These comments are in reference to Section I.4, “Series that exist in more than one language expression,” and to the response from SCS included there. With all respect for the work of the Task Force, I share the reservations expressed by SCS.

 

My specific concern is with bilingual editions of the works of a particular author. Here it might be more accurate to talk about “Series that _contain_ more than one language expression”  -- “Series that exist in more than one language expression” can be understood to refer to translations of series, which is not necessarily the same thing.

 

I’m talking about such things as an edition of the works of Saint Augustine in English and Latin. As I understand it, such a works edition falls under the RDA definition of a series, because there is a title common to all the parts, as well as individual titles for each part. Further, it constitutes a work in its own right, while each of the individual parts is also a work on its own.


The presence of original text and translation in a particular resource is a criterion that often helps our users select the resource they need.

 

Under AACR2, we had many records along these lines (using a made-up example):

 

100 0_ Augustine, Saint, Bishop of Hippo.

245 10 City of God

490 1_ Works of Saint Augustine ; v. 1

800 0_ Augustine, Saint, Bishop of Hippo. Works. English & Latin. 1951 ; v. 1.

 

I realize that the use of two languages in the authorized access point for the series is counter to the spirit of RDA. But if we change our practice, what do we have to offer to our users that is as useful as the heading above? It still seems to me that this is an efficient way to signal to the user that “here is the edition that meets your needs, that contains the two languages you are looking for.”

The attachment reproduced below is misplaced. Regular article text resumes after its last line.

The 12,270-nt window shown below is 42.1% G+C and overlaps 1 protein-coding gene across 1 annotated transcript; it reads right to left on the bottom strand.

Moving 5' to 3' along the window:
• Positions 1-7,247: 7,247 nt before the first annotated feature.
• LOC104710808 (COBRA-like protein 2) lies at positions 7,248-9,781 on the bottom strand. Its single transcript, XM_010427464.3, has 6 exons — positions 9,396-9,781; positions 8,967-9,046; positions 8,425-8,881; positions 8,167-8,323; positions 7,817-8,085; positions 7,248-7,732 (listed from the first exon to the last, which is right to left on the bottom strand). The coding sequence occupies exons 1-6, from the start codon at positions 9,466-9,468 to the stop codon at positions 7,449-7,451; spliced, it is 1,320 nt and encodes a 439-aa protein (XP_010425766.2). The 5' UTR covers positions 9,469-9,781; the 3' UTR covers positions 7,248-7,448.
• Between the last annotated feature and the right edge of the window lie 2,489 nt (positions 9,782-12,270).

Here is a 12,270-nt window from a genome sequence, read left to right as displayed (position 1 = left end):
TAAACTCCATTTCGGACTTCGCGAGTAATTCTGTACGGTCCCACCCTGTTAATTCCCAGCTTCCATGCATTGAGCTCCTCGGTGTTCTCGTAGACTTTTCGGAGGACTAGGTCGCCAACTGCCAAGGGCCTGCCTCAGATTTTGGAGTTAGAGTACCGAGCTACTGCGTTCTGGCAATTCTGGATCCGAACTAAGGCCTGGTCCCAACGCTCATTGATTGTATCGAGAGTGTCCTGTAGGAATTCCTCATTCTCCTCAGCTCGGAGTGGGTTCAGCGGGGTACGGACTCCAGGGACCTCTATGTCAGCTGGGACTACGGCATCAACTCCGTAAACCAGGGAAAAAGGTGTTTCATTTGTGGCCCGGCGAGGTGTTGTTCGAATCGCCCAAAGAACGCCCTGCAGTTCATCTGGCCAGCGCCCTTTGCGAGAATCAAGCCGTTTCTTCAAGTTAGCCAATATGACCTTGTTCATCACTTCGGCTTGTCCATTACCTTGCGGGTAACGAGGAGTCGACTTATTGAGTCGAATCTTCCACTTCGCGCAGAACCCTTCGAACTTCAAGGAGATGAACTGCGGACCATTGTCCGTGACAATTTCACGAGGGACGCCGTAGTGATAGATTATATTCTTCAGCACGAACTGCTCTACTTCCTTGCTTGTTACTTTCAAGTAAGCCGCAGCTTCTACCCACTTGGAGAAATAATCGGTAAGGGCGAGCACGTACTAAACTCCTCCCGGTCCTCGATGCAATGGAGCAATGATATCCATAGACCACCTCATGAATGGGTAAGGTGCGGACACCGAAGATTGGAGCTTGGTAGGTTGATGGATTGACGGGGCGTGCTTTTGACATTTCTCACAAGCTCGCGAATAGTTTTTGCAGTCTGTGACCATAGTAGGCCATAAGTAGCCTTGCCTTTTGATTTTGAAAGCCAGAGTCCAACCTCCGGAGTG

I have been wondering about possible solutions to the problem the Task Force has been grappling with. Here is a thought:  In such situations, add a qualifier to the heading such as: (Bilingual version, English and Latin).

 

Could this be justified as an instance of “Other Distinguishing Characteristic of the Work” under RDA 6.6? Placed in such a qualifier, this information might fit within the parameters of RDA, while retaining the utility of our past practice.

 

Following the argument presented by the Task Force (and leaving aside the question of replacing the “1951” with some other qualifier), it appears that the recommended practice here would be to have two 800 access points in the bib record:

 

800 0_ Augustine, Saint, Bishop of Hippo. Works. English. 1951 ; v. 1.

800 0_ Augustine, Saint, Bishop of Hippo. Works. Latin. 1951 ; v. 1.

 

This puts us in the position of having two access points that both point to the same entity, namely the work entitled “Works of Saint Augustine” – so we no longer have a one-to-one correspondence between entity and access point.

 

It also means that users browsing a list of titles under the author name Augustine won’t be able to tell which of the works editions listed there are bilingual, and which are monolingual. Instead they would see something like: (I’ll fall back on dates for differentiation, for the sake of the example)

 

Works. 1948 ; v. 1

Works. 1948 ; v. 2 (for some other edition containing only the Latin text)

etc.

Works. English. 1951 ; v. 1 (for our bilingual English-Latin edition)

Works. English. 1951 ; v. 2

Works. French. 1960 ; v. 1 (for some other edition containing French translation only – or it might be a bilingual French-Latin edition; we wouldn’t be able to tell)

Works. Latin. 1951 ; v. 1 (for our bilingual English-Latin edition)

Works. Latin. 1951 ; v. 2

 

We need an RDA practice that is as efficient as the older practice in meeting the needs of users.

--
Charles Croissant
Senior Catalog Librarian
Pius XII Memorial Library
Saint Louis University
St. Louis, MO 63108